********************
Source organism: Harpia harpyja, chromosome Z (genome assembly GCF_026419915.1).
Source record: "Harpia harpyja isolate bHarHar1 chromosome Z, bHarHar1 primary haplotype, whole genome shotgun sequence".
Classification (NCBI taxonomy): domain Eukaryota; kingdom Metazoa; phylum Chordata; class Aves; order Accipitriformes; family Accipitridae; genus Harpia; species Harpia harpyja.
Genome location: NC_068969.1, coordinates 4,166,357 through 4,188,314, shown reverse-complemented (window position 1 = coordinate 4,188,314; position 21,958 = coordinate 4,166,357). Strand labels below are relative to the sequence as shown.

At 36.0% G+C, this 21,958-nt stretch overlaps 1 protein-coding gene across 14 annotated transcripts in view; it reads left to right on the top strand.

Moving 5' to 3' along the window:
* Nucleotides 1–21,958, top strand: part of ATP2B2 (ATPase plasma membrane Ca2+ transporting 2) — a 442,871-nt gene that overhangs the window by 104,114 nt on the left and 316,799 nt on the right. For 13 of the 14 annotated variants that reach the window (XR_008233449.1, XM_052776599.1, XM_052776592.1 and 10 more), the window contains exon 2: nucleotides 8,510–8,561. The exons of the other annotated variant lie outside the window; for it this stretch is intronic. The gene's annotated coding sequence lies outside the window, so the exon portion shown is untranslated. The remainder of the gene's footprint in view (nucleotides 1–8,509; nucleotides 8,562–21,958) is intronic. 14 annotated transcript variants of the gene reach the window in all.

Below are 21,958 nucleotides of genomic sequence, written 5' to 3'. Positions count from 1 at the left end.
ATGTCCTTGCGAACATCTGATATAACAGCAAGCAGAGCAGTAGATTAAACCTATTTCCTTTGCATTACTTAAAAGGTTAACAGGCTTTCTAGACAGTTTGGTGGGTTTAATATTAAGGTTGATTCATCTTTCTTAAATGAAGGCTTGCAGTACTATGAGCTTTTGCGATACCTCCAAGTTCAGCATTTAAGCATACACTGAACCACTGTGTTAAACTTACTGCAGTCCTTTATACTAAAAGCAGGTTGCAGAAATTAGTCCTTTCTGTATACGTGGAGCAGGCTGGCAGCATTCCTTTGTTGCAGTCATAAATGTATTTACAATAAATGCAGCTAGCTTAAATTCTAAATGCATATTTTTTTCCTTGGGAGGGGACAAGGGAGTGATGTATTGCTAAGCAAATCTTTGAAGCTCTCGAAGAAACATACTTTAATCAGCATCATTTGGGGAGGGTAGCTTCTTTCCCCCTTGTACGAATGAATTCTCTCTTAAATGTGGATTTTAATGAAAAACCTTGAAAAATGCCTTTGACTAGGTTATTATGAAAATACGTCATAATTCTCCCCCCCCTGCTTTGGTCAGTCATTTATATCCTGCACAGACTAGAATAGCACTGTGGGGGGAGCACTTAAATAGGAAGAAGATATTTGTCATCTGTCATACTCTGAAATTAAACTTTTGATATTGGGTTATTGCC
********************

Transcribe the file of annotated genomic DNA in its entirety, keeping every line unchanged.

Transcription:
Source organism: Harpia harpyja, chromosome Z (genome assembly GCF_026419915.1).
Source record: "Harpia harpyja isolate bHarHar1 chromosome Z, bHarHar1 primary haplotype, whole genome shotgun sequence".
Classification (NCBI taxonomy): domain Eukaryota; kingdom Metazoa; phylum Chordata; class Aves; order Accipitriformes; family Accipitridae; genus Harpia; species Harpia harpyja.
Genome location: NC_068969.1, coordinates 4,166,357 through 4,188,314, shown reverse-complemented (window position 1 = coordinate 4,188,314; position 21,958 = coordinate 4,166,357). Strand labels below are relative to the sequence as shown.

At 36.0% G+C, this 21,958-nt stretch overlaps 1 protein-coding gene across 14 annotated transcripts in view; it reads left to right on the top strand.

Moving 5' to 3' along the window:
* Nucleotides 1–21,958, top strand: part of ATP2B2 (ATPase plasma membrane Ca2+ transporting 2) — a 442,871-nt gene that overhangs the window by 104,114 nt on the left and 316,799 nt on the right. For 13 of the 14 annotated variants that reach the window (XR_008233449.1, XM_052776599.1, XM_052776592.1 and 10 more), the window contains exon 2: nucleotides 8,510–8,561. The exons of the other annotated variant lie outside the window; for it this stretch is intronic. The gene's annotated coding sequence lies outside the window, so the exon portion shown is untranslated. The remainder of the gene's footprint in view (nucleotides 1–8,509; nucleotides 8,562–21,958) is intronic. 14 annotated transcript variants of the gene reach the window in all.

Below are 21,958 nucleotides of genomic sequence, written 5' to 3'. Positions count from 1 at the left end.
ATGTCCTTGCGAACATCTGATATAACAGCAAGCAGAGCAGTAGATTAAACCTATTTCCTTTGCATTACTTAAAAGGTTAACAGGCTTTCTAGACAGTTTGGTGGGTTTAATATTAAGGTTGATTCATCTTTCTTAAATGAAGGCTTGCAGTACTATGAGCTTTTGCGATACCTCCAAGTTCAGCATTTAAGCATACACTGAACCACTGTGTTAAACTTACTGCAGTCCTTTATACTAAAAGCAGGTTGCAGAAATTAGTCCTTTCTGTATACGTGGAGCAGGCTGGCAGCATTCCTTTGTTGCAGTCATAAATGTATTTACAATAAATGCAGCTAGCTTAAATTCTAAATGCATATTTTTTTCCTTGGGAGGGGACAAGGGAGTGATGTATTGCTAAGCAAATCTTTGAAGCTCTCGAAGAAACATACTTTAATCAGCATCATTTGGGGAGGGTAGCTTCTTTCCCCCTTGTACGAATGAATTCTCTCTTAAATGTGGATTTTAATGAAAAACCTTGAAAAATGCCTTTGACTAGGTTATTATGAAAATACGTCATAATTCTCCCCCCCCTGCTTTGGTCAGTCATTTATATCCTGCACAGACTAGAATAGCACTGTGGGGGGAGCACTTAAATAGGAAGAAGATATTTGTCATCTGTCATACTCTGAAATTAAACTTTTGATATTGGGTTATTGCC